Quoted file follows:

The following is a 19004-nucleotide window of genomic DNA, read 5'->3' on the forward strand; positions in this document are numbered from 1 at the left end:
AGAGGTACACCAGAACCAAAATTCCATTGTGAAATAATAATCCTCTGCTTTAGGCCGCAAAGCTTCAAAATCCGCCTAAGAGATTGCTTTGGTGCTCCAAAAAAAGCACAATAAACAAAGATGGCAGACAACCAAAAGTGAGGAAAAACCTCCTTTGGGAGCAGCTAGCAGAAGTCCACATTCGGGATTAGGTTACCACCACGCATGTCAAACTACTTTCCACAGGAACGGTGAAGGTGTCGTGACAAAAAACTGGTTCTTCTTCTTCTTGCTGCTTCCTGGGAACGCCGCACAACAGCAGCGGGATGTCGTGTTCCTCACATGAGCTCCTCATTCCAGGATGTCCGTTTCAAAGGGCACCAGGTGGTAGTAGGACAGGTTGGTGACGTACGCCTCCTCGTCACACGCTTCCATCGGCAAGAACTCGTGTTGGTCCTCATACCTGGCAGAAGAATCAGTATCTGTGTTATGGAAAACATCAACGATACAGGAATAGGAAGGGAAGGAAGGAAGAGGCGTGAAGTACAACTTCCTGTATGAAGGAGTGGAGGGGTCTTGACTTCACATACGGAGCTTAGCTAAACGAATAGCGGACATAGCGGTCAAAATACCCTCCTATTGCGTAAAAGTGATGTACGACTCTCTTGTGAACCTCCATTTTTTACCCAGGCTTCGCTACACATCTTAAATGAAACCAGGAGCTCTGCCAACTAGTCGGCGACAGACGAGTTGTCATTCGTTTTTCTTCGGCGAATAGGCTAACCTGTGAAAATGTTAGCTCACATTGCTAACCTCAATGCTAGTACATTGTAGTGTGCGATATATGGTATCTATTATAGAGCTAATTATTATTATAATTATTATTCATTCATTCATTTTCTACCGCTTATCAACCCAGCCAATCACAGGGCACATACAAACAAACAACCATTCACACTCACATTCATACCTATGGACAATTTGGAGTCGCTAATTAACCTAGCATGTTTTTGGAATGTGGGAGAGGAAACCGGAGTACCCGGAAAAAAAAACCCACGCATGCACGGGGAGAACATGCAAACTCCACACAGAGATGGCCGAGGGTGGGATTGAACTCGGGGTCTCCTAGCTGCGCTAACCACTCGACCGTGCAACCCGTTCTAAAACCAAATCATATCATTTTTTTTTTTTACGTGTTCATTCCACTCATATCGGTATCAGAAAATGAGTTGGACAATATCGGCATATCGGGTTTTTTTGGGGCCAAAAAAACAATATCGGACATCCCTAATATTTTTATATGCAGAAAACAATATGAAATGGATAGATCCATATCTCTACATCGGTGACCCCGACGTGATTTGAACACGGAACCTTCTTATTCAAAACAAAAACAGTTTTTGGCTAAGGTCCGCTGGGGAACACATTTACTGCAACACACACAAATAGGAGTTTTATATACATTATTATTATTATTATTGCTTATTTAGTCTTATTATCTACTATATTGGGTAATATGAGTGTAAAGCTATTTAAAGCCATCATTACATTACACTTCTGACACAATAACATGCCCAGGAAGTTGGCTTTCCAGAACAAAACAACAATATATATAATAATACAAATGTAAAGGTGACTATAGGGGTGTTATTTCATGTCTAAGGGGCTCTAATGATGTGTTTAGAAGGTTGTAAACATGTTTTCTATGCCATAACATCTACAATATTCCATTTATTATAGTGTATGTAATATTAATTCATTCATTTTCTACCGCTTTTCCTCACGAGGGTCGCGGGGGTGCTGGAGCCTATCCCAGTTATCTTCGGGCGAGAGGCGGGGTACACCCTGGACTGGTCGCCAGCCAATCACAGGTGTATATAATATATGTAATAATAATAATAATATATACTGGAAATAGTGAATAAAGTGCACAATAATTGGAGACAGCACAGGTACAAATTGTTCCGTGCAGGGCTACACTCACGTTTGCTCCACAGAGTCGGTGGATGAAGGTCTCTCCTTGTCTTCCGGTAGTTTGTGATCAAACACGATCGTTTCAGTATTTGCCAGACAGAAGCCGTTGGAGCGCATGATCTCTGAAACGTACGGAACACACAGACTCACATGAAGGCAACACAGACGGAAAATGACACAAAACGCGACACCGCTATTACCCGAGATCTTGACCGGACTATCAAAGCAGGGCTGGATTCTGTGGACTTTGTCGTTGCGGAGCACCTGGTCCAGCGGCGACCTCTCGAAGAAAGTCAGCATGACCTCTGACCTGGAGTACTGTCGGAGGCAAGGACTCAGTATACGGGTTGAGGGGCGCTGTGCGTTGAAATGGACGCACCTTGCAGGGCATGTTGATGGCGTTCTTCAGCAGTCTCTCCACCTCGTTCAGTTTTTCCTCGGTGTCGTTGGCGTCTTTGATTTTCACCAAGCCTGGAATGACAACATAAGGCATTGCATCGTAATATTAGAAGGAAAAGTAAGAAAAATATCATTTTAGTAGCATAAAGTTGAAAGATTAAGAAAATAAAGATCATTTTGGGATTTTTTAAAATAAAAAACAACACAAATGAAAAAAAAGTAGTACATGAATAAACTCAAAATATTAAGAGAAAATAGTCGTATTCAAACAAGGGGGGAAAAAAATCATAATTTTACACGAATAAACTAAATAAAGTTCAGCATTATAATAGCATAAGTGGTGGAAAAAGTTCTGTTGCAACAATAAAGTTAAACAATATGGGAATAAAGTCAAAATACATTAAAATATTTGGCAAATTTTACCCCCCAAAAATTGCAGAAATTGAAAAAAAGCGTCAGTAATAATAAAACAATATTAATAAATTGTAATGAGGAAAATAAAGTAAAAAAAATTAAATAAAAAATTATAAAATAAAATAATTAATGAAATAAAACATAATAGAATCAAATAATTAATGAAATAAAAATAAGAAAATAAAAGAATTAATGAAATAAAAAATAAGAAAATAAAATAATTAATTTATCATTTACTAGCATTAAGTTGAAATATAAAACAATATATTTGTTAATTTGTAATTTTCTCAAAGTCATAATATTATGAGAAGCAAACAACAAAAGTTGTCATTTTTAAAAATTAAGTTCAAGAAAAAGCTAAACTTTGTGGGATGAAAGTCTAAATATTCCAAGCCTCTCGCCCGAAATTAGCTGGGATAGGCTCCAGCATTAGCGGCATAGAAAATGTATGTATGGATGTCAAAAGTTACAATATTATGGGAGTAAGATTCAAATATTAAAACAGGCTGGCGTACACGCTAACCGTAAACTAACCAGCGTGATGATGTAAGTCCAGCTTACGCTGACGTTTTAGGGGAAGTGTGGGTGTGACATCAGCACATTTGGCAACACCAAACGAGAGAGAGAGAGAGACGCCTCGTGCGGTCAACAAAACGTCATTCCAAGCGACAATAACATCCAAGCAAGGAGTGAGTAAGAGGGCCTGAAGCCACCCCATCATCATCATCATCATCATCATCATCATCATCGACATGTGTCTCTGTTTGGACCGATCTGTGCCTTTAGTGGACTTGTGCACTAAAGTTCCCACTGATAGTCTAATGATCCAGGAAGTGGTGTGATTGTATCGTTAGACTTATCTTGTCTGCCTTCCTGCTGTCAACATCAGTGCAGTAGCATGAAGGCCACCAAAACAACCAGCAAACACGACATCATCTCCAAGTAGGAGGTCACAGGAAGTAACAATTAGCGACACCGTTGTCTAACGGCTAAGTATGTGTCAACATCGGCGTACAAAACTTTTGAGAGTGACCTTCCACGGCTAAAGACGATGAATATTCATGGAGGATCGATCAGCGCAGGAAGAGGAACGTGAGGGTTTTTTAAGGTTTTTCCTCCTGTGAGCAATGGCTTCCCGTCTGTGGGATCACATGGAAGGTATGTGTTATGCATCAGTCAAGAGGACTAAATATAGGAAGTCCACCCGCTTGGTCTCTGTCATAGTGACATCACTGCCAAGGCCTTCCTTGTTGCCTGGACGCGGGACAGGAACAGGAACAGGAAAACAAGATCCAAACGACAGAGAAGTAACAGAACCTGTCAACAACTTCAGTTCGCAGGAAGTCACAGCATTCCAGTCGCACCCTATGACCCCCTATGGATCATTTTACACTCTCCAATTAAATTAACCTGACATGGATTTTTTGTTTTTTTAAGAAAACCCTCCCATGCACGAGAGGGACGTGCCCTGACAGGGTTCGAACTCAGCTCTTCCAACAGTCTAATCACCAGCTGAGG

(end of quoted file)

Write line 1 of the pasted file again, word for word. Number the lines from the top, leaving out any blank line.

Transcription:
The following is a 19004-nucleotide window of genomic DNA, read 5'->3' on the forward strand; positions in this document are numbered from 1 at the left end: